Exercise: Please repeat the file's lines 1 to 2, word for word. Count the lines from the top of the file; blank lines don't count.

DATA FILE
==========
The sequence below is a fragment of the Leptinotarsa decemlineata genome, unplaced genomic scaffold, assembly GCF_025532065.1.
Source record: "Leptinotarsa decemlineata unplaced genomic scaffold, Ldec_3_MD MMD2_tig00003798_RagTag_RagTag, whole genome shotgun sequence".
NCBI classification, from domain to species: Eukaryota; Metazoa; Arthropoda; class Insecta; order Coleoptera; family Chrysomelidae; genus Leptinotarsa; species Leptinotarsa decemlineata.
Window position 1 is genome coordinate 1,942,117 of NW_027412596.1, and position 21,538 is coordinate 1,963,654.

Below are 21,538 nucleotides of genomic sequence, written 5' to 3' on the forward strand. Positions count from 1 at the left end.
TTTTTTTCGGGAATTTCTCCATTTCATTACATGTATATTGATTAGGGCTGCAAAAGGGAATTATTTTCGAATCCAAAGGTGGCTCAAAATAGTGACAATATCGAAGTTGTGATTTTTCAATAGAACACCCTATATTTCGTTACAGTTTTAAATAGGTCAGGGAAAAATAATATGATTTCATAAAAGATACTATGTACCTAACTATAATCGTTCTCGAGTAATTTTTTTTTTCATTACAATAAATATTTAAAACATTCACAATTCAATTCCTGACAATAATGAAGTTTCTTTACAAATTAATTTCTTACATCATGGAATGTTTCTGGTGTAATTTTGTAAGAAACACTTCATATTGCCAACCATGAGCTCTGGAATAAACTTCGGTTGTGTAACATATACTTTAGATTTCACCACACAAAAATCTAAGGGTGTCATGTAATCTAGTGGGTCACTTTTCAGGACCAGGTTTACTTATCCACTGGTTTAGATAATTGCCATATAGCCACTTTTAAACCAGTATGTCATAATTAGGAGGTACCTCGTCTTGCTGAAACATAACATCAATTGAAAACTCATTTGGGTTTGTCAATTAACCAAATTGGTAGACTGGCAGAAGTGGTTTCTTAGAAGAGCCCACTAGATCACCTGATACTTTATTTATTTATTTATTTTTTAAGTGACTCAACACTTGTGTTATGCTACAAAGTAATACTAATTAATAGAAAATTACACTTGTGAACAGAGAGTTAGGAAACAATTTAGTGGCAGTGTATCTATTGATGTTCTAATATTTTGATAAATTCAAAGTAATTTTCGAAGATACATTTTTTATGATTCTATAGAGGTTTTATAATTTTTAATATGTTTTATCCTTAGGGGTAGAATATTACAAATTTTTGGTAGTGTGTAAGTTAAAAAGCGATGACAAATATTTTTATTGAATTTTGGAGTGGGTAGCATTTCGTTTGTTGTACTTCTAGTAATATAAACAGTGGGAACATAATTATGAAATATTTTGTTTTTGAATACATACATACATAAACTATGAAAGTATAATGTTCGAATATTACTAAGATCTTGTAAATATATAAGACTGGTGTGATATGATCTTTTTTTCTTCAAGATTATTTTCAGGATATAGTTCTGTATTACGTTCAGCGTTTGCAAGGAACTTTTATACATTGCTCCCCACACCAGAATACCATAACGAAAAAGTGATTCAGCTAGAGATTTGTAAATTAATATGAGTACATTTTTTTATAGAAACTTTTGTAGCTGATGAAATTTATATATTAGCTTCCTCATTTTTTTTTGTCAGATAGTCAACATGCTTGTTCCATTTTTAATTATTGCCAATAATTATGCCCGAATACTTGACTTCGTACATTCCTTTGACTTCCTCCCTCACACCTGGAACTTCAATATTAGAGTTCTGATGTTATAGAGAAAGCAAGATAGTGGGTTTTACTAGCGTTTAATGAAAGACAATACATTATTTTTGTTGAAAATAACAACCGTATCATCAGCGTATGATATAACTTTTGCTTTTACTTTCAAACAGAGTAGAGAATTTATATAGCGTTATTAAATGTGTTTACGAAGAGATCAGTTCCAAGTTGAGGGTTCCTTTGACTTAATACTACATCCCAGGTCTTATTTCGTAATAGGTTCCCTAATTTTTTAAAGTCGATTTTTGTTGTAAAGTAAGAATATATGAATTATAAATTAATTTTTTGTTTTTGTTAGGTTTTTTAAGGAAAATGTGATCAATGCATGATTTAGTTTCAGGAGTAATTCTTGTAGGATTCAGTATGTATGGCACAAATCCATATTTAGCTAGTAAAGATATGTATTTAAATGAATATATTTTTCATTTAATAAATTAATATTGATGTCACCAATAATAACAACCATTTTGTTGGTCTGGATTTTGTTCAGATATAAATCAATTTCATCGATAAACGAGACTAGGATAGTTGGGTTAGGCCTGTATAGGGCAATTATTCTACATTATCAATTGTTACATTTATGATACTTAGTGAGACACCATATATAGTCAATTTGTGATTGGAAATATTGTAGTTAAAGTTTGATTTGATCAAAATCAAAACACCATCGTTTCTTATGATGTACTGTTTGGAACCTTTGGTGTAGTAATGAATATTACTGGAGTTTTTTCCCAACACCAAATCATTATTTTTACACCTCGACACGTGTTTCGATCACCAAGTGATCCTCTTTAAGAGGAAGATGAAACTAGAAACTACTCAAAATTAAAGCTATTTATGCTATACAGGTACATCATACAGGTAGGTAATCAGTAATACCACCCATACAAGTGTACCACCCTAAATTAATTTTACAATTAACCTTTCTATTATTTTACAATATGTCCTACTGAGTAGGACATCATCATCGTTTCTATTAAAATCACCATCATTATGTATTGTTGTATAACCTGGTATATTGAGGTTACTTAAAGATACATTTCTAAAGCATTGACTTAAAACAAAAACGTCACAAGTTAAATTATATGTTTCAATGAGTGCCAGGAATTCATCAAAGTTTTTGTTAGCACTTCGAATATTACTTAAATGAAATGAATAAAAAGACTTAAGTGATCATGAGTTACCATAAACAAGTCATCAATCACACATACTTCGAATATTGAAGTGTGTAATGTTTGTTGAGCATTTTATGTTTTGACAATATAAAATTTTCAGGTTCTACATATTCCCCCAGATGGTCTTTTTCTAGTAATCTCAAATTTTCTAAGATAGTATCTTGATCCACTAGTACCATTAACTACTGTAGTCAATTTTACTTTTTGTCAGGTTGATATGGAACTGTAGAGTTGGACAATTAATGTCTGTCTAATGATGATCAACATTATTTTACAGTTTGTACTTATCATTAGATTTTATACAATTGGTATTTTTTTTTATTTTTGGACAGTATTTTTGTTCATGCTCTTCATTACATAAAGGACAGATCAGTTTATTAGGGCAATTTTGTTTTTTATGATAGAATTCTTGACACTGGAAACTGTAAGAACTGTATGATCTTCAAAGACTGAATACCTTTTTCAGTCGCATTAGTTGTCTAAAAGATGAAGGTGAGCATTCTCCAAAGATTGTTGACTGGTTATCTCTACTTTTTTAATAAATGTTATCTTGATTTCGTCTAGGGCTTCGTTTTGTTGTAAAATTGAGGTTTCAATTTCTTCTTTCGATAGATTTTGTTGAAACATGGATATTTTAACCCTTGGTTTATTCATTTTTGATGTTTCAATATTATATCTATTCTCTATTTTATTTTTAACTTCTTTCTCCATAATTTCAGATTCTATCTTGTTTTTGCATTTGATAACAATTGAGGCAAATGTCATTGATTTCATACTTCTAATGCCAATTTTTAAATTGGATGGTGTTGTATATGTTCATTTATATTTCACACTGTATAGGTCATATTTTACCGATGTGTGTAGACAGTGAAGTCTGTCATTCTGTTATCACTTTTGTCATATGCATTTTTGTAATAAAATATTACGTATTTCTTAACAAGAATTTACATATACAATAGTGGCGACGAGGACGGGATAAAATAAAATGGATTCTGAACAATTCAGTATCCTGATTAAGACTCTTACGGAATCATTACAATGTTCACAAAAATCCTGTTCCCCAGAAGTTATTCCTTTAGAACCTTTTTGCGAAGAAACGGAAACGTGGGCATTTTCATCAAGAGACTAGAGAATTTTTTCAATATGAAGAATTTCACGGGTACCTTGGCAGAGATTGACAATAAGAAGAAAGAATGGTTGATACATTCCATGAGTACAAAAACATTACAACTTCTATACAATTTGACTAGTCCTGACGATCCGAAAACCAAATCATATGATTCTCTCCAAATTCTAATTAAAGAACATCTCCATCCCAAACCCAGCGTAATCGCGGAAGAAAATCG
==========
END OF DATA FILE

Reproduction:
The sequence below is a fragment of the Leptinotarsa decemlineata genome, unplaced genomic scaffold, assembly GCF_025532065.1.
Source record: "Leptinotarsa decemlineata unplaced genomic scaffold, Ldec_3_MD MMD2_tig00003798_RagTag_RagTag, whole genome shotgun sequence".